The effectiveness of triclosan-incorporated plastic against bacteria on beef surfaces

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Abstract

Triclosan is a nonionic, broad-spectrum, antimicrobial agent that has been incorporated into a variety of personal hygiene products, including hand soaps, deodorants, shower gels, mouthwashes, and toothpastes. In this study, plastic containing 1,500 ppm of triclosan was evaluated in plate overlay assays and meat experiments as a means of reducing populations of bacteria. Plate overlay assays indicated that the triclosan-incorporated plastic (TIP) inhibited the following organisms: Brochothrix thermosphacta ATCC 11509, Salmonella Typhimurium ATCC 14028, Staphylococcus aureus ATCC 12598, Bacillus subtilis ATCC 6051, Shigella flexneri ATCC 12022, Escherichia coli ATCC 25922, and several strains of E. coli O157:H7. In meat experiment 1, irradiated, lean beef surfaces inoculated with B. thermosphacta, Salmonella Typhimurium, E. coli O157:H7, or B. subtilis were covered with TIP, vacuum packaged, and stored for 24 h at 4°C. Of the organisms tested, only populations of B. thermosphacta were slightly reduced. In meat experiment 2, prerigor beef surfaces were inoculated with E. coli O157: H7, Salmonella Typhimurium, or B. thermosphacta incubated at 4°C for 24 h, wrapped in TIP or control plastic, vacuum packaged, and stored at 4°C for up to 14 days. There was a slight reduction in the population of the organisms after initial application with TIP. However, bacterial populations following long-term, refrigerated (4°C), vacuum-packaged storage up to 14 days were not statistically (P ≤ 0.05) or numerically different than controls. In meat experiment 3, even TIP-wrapped, vacuum-packaged beef samples that were temperature abused at 12°C did not exhibit significant (P ≤ 0.05) or sustainable reductions after 14 days of 4°C storage. Another study indicated that populations of E. coli O157:H7 or B. thermosphacta added directly to TIP were not affected after 2 h of refrigerated storage or that the antimicrobial activity could be extracted from the plastic. Additional experiments suggest that presence of fatty acids or adipose may diminish the antimicrobial activity of TIP on meat surfaces. This study demonstrates that while antimicrobial activity is detected against bacterial cultures in antimicrobial plate assays, plastic containing 1,500 ppm of triclosan does not effectively reduce bacterial populations on refrigerated, vacuum-packaged meat surfaces.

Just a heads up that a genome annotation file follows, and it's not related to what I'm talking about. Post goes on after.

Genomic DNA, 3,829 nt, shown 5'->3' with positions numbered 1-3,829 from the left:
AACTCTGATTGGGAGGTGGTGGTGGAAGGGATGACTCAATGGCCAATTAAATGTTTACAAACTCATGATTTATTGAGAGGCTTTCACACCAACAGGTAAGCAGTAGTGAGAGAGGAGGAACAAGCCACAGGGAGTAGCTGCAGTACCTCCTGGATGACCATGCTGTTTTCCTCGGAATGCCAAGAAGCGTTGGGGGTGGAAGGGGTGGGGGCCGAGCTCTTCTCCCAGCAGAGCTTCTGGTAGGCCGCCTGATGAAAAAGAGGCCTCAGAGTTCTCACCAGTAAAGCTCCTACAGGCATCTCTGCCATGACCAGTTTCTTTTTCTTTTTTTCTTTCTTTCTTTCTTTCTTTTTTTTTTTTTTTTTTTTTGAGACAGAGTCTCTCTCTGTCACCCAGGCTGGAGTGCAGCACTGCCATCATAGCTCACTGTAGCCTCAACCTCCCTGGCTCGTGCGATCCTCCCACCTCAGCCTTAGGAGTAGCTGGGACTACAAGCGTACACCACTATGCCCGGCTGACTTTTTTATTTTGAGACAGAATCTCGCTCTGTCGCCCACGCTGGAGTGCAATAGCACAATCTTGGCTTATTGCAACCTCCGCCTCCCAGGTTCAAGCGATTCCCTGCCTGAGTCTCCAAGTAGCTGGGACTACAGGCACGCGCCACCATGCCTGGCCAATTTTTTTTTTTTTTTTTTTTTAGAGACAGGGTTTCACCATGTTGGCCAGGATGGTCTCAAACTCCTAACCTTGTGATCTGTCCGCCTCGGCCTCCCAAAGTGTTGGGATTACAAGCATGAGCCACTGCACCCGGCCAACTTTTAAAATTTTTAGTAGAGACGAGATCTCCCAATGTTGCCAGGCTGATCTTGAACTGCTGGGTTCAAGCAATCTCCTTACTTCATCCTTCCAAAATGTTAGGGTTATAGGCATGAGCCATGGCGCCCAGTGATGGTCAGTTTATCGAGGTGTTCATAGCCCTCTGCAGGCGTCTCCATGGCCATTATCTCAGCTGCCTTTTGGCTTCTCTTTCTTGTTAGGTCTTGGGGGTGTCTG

Original languageEnglish (US)
Pages (from-to)474-479
Number of pages6
JournalJournal of Food Protection
Volume62
Issue number5
DOIs
StatePublished - Jan 1 1999

All Science Journal Classification (ASJC) codes

  • Food Science
  • Microbiology

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